The largest circulation ultra-Orthodox weekly magazine blurred out the faces of women in an image they published of prisoners at a Nazi death camp, Haaretz reported.
Last week Mishpacha, which means “family” in Hebrew, published a story about twins operated on by Dr. Josef Mangele, a Nazi officer who conducted cruel and horrifying experiments on prisoners held at Auschwitz.
In a post on Facebook, Mishpacha’s editor Yisroel Besser said the photo was censored for the weekly’s Hebrew-language version, where restrictions on using images of women are more strict. But the blurred image can be seen on Mishpacha’s English-language website.
Women are routinely edited out of pictures in ultra-Orthodox newspapers. In 2016, one newspaper made headlines after it published a picture of Hillary Clinton’s hand.
Readers and descendants of Holocaust survivors reacted with outrage on social media.
“If she’s a Nazi victim, you’ve murdered her again, if she’s a Holocaust Survivor, you’ve done what the Nazis didn’t, and if she’s a liberator you’ve desecrated her name,” Shoshanna Keats Jaskoll, founder of the women’s religious group Chochmat Nashim, wrote on Twitter.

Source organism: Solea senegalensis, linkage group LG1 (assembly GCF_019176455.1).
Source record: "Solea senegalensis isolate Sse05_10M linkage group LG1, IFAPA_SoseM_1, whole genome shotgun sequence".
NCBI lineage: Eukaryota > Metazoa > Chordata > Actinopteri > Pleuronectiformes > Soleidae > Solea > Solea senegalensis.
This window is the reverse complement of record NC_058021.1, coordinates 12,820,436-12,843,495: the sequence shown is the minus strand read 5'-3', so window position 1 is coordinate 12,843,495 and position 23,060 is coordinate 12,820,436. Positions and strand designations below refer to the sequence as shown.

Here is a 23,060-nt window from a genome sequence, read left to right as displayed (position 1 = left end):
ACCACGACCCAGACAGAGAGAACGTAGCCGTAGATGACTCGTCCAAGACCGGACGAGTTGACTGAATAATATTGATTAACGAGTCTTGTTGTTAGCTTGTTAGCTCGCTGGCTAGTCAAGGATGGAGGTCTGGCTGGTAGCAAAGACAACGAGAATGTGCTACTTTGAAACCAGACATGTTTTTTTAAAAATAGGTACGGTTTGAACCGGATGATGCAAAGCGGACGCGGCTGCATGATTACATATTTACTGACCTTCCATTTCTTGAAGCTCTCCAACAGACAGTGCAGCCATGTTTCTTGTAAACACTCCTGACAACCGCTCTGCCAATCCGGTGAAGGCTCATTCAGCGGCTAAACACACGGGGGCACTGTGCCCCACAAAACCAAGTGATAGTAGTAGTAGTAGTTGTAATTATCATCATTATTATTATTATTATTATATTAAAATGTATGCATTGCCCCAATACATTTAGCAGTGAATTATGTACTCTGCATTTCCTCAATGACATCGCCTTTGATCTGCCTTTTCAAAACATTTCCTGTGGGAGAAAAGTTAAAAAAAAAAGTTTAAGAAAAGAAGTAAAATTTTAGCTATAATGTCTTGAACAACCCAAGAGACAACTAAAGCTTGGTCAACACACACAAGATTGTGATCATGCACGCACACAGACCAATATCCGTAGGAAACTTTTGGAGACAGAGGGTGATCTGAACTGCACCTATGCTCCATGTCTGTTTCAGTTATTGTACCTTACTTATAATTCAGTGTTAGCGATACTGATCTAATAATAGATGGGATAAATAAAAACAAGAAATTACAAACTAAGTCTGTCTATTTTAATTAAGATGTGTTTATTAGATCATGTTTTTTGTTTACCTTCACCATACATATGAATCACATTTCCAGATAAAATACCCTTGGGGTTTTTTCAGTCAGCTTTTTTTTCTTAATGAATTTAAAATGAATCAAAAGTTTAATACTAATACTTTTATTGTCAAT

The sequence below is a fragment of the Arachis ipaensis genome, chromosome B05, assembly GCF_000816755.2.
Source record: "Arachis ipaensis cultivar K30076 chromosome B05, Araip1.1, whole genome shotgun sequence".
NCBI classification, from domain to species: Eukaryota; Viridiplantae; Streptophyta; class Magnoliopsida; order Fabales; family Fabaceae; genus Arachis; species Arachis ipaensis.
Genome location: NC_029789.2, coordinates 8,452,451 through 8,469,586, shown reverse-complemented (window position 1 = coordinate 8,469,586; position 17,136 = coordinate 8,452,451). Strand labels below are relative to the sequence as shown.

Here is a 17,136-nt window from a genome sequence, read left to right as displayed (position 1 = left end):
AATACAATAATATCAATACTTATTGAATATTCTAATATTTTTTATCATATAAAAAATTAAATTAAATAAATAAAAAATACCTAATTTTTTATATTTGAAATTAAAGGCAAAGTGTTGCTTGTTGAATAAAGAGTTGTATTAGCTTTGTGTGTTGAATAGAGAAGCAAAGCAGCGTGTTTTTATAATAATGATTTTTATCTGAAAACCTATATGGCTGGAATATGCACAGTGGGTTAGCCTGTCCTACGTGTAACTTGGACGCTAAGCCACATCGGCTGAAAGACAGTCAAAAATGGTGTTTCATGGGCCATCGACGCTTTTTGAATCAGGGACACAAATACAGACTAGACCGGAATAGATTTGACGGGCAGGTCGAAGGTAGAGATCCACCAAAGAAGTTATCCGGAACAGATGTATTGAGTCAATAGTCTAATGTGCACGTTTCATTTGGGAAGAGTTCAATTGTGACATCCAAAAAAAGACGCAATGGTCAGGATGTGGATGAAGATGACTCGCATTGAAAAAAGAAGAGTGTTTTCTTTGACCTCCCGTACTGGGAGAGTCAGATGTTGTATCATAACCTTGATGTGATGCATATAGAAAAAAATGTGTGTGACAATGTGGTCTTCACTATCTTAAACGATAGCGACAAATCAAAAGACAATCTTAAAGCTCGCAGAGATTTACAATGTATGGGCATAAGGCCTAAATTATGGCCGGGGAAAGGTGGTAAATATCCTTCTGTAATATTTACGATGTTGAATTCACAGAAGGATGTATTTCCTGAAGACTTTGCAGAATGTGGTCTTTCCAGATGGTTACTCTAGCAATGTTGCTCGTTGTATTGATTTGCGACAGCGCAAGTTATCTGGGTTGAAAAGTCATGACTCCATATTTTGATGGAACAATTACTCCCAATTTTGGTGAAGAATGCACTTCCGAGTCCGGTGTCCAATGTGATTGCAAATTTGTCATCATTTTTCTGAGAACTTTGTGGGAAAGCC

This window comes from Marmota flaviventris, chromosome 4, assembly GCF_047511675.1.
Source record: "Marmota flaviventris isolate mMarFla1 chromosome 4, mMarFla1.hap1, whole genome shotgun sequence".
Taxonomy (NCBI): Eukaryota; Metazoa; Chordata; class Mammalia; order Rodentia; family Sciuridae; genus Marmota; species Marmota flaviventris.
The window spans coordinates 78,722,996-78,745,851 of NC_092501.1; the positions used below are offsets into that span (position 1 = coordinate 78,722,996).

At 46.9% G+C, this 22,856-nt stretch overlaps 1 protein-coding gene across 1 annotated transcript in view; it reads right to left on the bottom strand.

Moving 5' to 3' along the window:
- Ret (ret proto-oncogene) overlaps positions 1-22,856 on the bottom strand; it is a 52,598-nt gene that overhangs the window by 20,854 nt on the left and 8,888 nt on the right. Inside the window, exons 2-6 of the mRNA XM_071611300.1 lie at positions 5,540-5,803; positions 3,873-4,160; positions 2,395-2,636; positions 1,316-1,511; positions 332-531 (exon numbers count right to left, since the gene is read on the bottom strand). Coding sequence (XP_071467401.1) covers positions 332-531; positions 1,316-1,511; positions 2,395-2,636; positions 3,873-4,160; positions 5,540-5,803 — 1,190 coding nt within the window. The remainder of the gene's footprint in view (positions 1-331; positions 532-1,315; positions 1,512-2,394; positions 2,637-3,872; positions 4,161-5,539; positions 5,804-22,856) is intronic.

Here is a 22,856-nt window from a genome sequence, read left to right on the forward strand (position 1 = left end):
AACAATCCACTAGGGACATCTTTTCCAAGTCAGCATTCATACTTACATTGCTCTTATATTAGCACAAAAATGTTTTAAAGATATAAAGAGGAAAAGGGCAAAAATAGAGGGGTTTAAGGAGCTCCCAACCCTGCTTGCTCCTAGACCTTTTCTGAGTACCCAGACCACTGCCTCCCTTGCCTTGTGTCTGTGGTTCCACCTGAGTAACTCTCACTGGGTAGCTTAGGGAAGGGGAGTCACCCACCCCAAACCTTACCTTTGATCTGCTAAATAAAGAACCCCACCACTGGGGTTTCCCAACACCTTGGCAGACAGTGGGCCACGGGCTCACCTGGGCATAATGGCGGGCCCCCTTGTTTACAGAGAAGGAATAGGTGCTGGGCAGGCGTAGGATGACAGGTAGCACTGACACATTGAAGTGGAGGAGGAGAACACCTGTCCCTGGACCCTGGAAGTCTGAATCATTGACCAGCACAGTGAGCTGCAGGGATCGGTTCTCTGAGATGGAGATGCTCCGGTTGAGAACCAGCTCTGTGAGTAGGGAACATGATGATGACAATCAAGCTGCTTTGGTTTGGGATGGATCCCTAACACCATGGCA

In a statement, Mishpacha called the blurred image “a mistake.”
“The ultra-Orthodox community treasures the memory of the millions of holy ones that died in sanctification of God’s name during the Holocaust, by maintaining our glorious heritage of faith in the Creator and the fulfillment of his commandments,” the magazine said. “Like all Haredi media we respect the rules set by Torah sages 70 years ago, by which photographs of women may not be shown in our newspapers.”